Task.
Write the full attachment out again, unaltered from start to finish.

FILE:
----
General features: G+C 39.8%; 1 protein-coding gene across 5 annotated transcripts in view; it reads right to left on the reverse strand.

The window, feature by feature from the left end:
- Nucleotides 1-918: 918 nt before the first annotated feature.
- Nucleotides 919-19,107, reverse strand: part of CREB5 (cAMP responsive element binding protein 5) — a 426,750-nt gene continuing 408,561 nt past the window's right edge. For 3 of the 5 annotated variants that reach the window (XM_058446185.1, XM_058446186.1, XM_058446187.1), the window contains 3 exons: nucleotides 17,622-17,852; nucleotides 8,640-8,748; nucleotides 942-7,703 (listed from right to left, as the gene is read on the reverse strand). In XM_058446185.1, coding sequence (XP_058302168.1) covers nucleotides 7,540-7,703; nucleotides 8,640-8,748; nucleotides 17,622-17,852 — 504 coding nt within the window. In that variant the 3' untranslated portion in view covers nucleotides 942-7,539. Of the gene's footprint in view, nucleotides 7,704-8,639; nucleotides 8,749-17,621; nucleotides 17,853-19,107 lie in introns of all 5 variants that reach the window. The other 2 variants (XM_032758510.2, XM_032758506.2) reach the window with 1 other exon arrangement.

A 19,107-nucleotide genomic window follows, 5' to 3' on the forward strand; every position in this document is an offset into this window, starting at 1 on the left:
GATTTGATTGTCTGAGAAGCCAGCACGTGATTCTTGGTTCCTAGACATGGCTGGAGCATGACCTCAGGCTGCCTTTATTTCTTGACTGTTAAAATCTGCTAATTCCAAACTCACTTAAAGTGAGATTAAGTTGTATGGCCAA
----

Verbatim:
General features: G+C 39.8%; 1 protein-coding gene across 5 annotated transcripts in view; it reads right to left on the reverse strand.

The window, feature by feature from the left end:
- Nucleotides 1-918: 918 nt before the first annotated feature.
- Nucleotides 919-19,107, reverse strand: part of CREB5 (cAMP responsive element binding protein 5) — a 426,750-nt gene continuing 408,561 nt past the window's right edge. For 3 of the 5 annotated variants that reach the window (XM_058446185.1, XM_058446186.1, XM_058446187.1), the window contains 3 exons: nucleotides 17,622-17,852; nucleotides 8,640-8,748; nucleotides 942-7,703 (listed from right to left, as the gene is read on the reverse strand). In XM_058446185.1, coding sequence (XP_058302168.1) covers nucleotides 7,540-7,703; nucleotides 8,640-8,748; nucleotides 17,622-17,852 — 504 coding nt within the window. In that variant the 3' untranslated portion in view covers nucleotides 942-7,539. Of the gene's footprint in view, nucleotides 7,704-8,639; nucleotides 8,749-17,621; nucleotides 17,853-19,107 lie in introns of all 5 variants that reach the window. The other 2 variants (XM_032758510.2, XM_032758506.2) reach the window with 1 other exon arrangement.

A 19,107-nucleotide genomic window follows, 5' to 3' on the forward strand; every position in this document is an offset into this window, starting at 1 on the left:
GATTTGATTGTCTGAGAAGCCAGCACGTGATTCTTGGTTCCTAGACATGGCTGGAGCATGACCTCAGGCTGCCTTTATTTCTTGACTGTTAAAATCTGCTAATTCCAAACTCACTTAAAGTGAGATTAAGTTGTATGGCCAA